That's it for today. Tomorrow is looking busy, with interim results due from Sainsbury's and Burberry, plus the quarterly inflation report. Join us from 06:00.
- The morning's main business programmes are available on the Live Coverage tab
- Regulator announces limits on payday loan costs
- Report says cost of expanding UK airports underestimated
Asia-focused UK bank Standard Chartered plans to cut up to 100 retail branches in 2015, or 8% of its network, to help save $400m a year, according to areport from Reuters. The bank has embarked on three days of investor meetings where the plans have been outlined. Standard Chartered has had a rough time issuing three profit warnings since the start of this year. It's also seen its shares plummet 30%,
There are competing trade pacts under discussion at the APEC summit in Beijing. The Free Trade Area of the Asia-Pacific (FTAAP) is backed by China and leaders at the summit have agreed to conduct a two year study into the deal. The other deal is backed by the US.You can find out more here.
Germany's Lufthansa says it increased passenger sales by 3.3% in October thanks to increased passenger demand on routes to the Americas and Asia. That helped offset a series of pilot strikes last month, which forced the cancellation of over 1,500 flights.
Royal Mail is considering the options for its former South London Mail Centre site in Nine Elms, Vauxhall. It's a prized location, close to Battersea Power station and the flash new development being built there. The 14-acre site has planning permission for 1,870 "residential units", a primary school, retailing and 6 acres of public space.
The UK's second largest housebuilder, Taylor Wimpey, says it expects full-year house sales to be 7% higher. The company says sales volumes should hit 12,500, up from 11,696 a year earlier. It's also still very positive about the future, saying it expects to see a similar increase in sales in the next few years, despite evidence the housing market is cooling.
Are you one of those people that start the year buying a gym membership, using it for a few weeks, then letting it lapse and finding it is costing you a fortune? Never fear, Sports Direct owner Mike Ashley is here with plans "to revolutionise the fitness market by opening 200 gyms that will offer membership starting from just £5 a month." There's also a joining fee of £10.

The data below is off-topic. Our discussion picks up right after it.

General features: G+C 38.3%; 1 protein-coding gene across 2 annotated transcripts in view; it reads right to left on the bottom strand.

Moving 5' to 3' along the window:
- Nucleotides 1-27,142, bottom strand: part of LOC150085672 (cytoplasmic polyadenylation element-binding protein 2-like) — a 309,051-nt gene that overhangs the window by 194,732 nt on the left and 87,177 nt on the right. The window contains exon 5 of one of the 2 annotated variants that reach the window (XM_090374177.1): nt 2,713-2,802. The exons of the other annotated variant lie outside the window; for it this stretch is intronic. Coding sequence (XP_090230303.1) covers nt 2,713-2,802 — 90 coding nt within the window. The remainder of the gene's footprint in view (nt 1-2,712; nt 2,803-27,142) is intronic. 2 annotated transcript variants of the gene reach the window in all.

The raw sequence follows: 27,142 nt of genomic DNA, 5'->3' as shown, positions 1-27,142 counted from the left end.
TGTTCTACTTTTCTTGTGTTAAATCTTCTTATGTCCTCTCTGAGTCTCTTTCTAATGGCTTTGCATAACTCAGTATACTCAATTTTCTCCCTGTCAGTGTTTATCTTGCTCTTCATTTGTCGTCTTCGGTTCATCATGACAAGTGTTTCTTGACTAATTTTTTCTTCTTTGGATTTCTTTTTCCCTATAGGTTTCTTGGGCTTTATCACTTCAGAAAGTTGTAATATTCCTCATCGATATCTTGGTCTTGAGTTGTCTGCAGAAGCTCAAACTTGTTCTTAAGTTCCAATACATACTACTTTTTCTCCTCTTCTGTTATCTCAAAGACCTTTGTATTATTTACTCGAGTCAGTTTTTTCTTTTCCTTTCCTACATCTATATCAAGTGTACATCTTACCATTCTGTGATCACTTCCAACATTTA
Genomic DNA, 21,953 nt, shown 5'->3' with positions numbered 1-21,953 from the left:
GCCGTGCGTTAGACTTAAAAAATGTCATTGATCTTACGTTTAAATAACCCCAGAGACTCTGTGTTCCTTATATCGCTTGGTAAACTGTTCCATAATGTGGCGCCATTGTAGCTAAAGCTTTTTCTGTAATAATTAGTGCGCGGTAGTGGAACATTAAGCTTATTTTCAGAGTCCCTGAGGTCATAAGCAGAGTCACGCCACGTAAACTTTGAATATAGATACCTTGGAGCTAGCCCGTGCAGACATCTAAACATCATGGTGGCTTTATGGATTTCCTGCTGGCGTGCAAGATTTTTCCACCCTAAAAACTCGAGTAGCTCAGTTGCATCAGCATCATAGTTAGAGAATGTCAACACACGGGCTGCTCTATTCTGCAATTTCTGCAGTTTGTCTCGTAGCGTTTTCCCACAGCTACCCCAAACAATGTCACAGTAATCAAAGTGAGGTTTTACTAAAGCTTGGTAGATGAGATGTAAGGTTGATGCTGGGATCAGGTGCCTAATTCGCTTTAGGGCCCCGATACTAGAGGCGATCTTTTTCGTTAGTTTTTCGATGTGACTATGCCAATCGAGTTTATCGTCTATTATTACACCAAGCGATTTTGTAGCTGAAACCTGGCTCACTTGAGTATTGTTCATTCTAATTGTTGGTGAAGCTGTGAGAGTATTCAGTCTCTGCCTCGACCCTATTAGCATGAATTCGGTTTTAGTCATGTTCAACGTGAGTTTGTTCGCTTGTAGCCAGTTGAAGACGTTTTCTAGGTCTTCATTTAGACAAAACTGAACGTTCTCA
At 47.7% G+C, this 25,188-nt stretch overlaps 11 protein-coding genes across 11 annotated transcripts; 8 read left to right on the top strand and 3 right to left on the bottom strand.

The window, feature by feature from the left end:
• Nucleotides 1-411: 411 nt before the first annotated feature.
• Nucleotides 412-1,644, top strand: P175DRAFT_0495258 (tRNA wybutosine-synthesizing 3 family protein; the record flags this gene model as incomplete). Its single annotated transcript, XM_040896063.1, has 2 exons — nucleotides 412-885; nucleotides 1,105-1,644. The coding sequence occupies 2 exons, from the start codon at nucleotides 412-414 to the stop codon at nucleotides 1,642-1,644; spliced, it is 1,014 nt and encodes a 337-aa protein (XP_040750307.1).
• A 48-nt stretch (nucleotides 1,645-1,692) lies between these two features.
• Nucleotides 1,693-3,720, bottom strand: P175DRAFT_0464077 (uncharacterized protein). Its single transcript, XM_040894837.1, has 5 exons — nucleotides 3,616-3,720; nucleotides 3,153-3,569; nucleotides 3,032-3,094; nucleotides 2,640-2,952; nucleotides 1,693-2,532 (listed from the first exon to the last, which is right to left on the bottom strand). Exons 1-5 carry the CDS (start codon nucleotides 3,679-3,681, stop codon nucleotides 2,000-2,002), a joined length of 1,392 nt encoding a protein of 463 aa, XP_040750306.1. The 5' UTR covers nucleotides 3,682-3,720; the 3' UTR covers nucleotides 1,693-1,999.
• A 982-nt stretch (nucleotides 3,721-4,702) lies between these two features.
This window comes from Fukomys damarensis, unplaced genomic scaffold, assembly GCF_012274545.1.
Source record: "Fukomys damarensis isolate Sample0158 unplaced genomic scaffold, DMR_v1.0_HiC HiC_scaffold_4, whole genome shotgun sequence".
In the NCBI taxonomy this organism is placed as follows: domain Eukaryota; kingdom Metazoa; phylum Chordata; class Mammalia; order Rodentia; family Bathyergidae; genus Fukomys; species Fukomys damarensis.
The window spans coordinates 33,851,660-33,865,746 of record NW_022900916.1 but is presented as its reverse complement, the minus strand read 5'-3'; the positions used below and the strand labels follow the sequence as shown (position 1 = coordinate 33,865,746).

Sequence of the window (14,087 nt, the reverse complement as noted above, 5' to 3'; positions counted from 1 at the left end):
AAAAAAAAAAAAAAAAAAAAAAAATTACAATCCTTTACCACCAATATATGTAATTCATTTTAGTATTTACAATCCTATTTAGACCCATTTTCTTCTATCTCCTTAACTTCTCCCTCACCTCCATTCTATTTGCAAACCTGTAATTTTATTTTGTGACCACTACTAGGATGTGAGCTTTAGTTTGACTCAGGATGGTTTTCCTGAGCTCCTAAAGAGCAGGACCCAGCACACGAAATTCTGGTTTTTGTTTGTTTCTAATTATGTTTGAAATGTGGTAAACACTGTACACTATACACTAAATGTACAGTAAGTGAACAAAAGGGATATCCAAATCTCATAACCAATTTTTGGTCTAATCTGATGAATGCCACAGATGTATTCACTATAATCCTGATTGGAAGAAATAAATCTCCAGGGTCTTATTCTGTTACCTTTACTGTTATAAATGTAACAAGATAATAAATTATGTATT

It costs £7m to get rid of an electricity pylon reports the Times today. National Grid has announced a scheme to bury 65 pylon cables that are spoiling beauty spots. It's expensive because very wide trenches have to be dug, sometimes as wide as 20 metres says the report.
The Guardian leads today with the prospect of further drastic cost cuts for government departments in years to come. Senior officials have been asked to draw up a plan to save up to £30bn from budgets a year after the next general election, it reports.
Danish shipping and oil giant, A.P. Moller Maersk is considering taking advantage of falling oil prices. It is considering buying an oil field,reports the Wall Street Journal. Maersk is also considering investing in container terminals, the report says. The company reported a net profit of almost $1.5bn (£946m) for the third quarter up 34% on the same period of 2013.
BBC World News
The European Court of Justice has ruled that Germany was within its rights to refuse unemployment benefits to an immigrant from Romania, who was not actively seeking work in Germany. But Tom Flanagan, a legal consultant, points out on World Business Report that the onus remains on member states to investigate the individual circumstances of the people involved.
"The view of many Germans is that the likes of the UK, France, Spain and so on lived for years beyond their means. And it is therefore perfectly reasonable for them to make some sacrifices today, to get their (our) finances back in shape, at the level of state and households."
More on the Mayonnaise war in the form of a statement from Unilever. It says it is "simply not accurate" for Hampton Creek to label its product as Mayo. It also says Hampton Creek uses images of eggs, which are not even used in the product. Unilever says it wants to defend its own brand (Hellmann's) as well as protect consumers from being misled.
Another big player is getting into the broadband business. Vodafone is planning to launch a residential broadband service in the UK in the Spring of next year. It already offers a such services elsewhere in Europe and in the Netherlands recently launched a broadband and TV service.
We have the latest lending figures fromthe Council of Mortgage Lenders. The report for September contains further evidence of the cooling housing market. There was a decline in lending to first time buyers for a second month in a row, with 26,800 loans in September, down 3% on August.
New Look had 20 stores in Russia and 19 of those have already closed with the last closing in the next few days. In Ukraine they had 6 stores, 3 are already shut and the other 3 are due to close shortly. Two years ago Russia was a priority market for New Look.
Fashion retailer New Look says it has exited Russia and Ukraine as a result of political uncertainty caused by the ongoing tensions between the two countries. It came as New Look announced half year pre-tax profits of £21m. That's up 89% from last year.
BBC Radio 4
More from Mr Wheatley onToday. He says that there could be as little as four or five payday lenders left after the price caps are introduced. He says it "may be the case" that none could be left operating on the high street by the end of next year. But the FCA's modelling was designed so that well run businesses would still be able to operate.